You can make your webinar descriptions, invitations, and presentations more effective. Engage your audience with active terminology.
Don’t run away yet… I am not going to turn this post into a rehash of that long-ago grammar class in school that made you permanently hate the English language in general and writing in particular. You can look up detailed descriptions of transitive vs. intransitive verbs somewhere else. In fact, some of what I will recommend doesn’t match up with formal definitions of active vs. passive sentence construction at all. So you grammar jocks can put away your well-thumbed copies of “Elements of Style.”
My use of “active” and “passive” is more generic and high level in this particular context. Are you inviting your audience at all times to take part in thinking about your topic and take an active part in the webinar process? Or are you just “putting things out there” in the hopes that someone will see the value?
Let me use some examples to illustrate the difference.
Do your webinar descriptions or invitations include a section like this?
This webinar will cover the following points:
- Recent changes to the law
- Things to look out for
- Best practices
Your audience is not involved in that description. They are passive observers of the fact that a webinar including certain subjects is going to take place. Yawn. Why not make them a part of the process instead?
Attend this webinar to gain the following benefits:
- Discover recent changes to the law and how they affect you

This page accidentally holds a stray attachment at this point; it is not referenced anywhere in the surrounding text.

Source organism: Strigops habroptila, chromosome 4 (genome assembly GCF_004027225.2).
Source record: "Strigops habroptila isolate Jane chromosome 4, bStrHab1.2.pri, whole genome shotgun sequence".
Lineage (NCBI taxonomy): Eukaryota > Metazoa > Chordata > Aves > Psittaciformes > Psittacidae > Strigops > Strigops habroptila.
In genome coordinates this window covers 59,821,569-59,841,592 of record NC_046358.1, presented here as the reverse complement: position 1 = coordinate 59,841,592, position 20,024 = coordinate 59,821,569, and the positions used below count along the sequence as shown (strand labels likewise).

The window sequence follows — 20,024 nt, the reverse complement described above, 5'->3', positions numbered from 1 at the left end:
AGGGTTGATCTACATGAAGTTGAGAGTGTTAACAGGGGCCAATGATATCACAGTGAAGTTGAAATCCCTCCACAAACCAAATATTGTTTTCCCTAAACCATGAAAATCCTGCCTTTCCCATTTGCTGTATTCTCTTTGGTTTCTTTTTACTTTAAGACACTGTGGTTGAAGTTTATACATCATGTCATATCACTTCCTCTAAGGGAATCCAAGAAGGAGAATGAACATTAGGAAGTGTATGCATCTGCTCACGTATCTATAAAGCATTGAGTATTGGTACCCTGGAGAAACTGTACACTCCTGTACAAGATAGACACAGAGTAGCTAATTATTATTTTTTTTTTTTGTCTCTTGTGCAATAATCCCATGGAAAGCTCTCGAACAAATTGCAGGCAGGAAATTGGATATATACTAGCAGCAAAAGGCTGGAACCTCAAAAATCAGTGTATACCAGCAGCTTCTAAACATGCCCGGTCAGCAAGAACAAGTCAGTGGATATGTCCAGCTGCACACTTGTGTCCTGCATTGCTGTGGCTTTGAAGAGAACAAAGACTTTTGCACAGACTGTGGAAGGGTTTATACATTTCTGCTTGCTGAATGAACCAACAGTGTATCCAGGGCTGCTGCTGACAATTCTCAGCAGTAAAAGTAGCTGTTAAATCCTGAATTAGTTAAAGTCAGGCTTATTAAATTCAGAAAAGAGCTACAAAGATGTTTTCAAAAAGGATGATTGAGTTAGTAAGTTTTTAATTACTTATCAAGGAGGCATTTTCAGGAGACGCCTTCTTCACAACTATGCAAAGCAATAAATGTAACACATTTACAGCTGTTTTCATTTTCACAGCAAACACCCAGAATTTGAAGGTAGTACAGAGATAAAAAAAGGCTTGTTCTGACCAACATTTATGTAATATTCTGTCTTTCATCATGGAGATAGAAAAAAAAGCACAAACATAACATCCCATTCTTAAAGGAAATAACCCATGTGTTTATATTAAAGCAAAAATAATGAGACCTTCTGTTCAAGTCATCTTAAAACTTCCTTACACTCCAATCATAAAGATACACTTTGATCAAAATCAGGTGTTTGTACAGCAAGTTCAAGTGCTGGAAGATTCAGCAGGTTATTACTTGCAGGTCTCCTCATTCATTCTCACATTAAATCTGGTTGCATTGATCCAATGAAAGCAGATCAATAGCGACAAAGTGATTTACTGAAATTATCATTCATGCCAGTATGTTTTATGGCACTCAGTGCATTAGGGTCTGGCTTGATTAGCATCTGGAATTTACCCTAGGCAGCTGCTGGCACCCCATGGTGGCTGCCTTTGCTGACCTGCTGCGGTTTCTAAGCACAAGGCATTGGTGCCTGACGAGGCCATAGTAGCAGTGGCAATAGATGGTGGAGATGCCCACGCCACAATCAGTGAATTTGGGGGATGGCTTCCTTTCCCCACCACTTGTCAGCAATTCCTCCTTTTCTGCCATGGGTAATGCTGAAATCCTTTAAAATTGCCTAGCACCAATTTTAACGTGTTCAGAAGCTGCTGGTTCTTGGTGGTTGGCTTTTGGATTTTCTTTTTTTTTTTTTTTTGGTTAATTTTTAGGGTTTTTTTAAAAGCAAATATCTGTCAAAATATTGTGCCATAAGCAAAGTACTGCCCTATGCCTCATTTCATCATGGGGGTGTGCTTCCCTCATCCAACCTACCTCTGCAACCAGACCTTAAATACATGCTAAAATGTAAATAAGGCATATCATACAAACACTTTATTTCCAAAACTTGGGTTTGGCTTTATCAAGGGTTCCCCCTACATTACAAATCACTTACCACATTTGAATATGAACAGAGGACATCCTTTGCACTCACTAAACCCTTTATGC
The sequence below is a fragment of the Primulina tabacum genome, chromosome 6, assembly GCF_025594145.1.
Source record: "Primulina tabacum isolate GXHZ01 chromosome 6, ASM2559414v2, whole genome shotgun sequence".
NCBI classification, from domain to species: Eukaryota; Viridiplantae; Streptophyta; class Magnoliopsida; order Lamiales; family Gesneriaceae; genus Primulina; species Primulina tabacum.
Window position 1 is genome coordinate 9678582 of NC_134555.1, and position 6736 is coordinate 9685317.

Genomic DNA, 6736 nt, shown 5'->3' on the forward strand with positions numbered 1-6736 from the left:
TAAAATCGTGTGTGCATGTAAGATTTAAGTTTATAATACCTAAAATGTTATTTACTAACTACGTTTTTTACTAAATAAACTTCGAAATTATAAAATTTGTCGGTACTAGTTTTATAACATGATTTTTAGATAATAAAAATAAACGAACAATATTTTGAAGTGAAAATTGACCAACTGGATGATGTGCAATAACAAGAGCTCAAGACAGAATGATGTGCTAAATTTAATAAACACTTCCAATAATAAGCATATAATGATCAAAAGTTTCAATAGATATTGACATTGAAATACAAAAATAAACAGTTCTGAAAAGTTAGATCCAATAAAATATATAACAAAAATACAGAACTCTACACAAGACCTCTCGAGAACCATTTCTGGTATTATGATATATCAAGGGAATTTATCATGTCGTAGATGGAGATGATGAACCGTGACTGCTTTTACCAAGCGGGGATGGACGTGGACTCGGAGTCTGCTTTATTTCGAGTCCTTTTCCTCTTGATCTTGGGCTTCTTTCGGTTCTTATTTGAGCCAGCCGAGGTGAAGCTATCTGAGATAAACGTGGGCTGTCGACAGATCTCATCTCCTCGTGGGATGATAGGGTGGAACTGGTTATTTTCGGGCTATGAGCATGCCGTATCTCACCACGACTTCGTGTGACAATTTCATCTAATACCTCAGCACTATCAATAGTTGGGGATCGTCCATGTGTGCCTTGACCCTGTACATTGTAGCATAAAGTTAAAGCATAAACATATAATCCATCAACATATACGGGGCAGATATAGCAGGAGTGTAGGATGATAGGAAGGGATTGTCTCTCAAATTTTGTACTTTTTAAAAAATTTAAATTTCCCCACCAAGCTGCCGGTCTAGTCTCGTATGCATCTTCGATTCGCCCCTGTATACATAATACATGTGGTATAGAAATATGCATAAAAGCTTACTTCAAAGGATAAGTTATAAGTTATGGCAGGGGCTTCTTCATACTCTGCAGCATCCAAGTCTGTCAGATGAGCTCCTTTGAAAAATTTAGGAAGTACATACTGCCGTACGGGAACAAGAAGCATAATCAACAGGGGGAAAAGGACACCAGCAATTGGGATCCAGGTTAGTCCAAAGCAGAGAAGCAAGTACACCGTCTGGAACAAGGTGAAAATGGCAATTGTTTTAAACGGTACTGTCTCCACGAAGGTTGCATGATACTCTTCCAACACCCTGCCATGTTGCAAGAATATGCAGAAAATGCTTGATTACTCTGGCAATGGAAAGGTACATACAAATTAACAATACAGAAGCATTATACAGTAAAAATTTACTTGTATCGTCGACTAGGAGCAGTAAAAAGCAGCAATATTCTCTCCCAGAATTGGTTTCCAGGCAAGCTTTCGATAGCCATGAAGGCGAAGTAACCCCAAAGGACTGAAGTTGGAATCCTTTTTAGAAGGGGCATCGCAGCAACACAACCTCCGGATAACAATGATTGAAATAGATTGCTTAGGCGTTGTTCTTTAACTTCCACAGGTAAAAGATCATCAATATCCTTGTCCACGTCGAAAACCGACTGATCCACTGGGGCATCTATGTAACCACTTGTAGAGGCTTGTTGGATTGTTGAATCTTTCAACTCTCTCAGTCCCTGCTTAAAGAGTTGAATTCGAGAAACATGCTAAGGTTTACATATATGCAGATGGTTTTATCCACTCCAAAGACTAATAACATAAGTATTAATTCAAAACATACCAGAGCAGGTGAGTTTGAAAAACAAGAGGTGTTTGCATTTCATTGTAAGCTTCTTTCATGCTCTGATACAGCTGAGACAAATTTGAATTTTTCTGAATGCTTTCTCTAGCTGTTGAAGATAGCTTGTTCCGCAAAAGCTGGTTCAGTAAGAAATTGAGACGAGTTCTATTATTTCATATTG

- Learn what you should look out for in your business
- Review best practices and how to apply them in daily operations
The same distinction occurs during your presentation. You can present slide after slide of data points, facts, and best practices. All your audience can do is sit back and let the data wash over them. Or you can invite them to be active members in a conversation about the information.
- “What do you think is the single most important thing you can do in this situation?”
- “Think about how you can apply this in your business.”
- “This circles back to what I introduced at the start… Do you remember our first principle?”
Now you are reaching out to the audience and letting them know that you expect them to interact (at least intellectually) with the information.
When you invite attendees to participate, give them a command. Instead of:
- “I wonder if anybody out there has run into this situation?”
Change it to:
- “Have you run into this situation? Type in the chat area and let me know.”
Review your promotional copy, your slides, and your presentation speech. Would you have to alter them if nobody was listening and you were just listing descriptive information for data archival purposes? If the answer is no, then you are doing a disservice to your audience. Bring them in to the game. Make them believe you care whether they are there or not. Invite them to be active in the sharing of information, not part of a passive, unseen audience that doesn’t matter.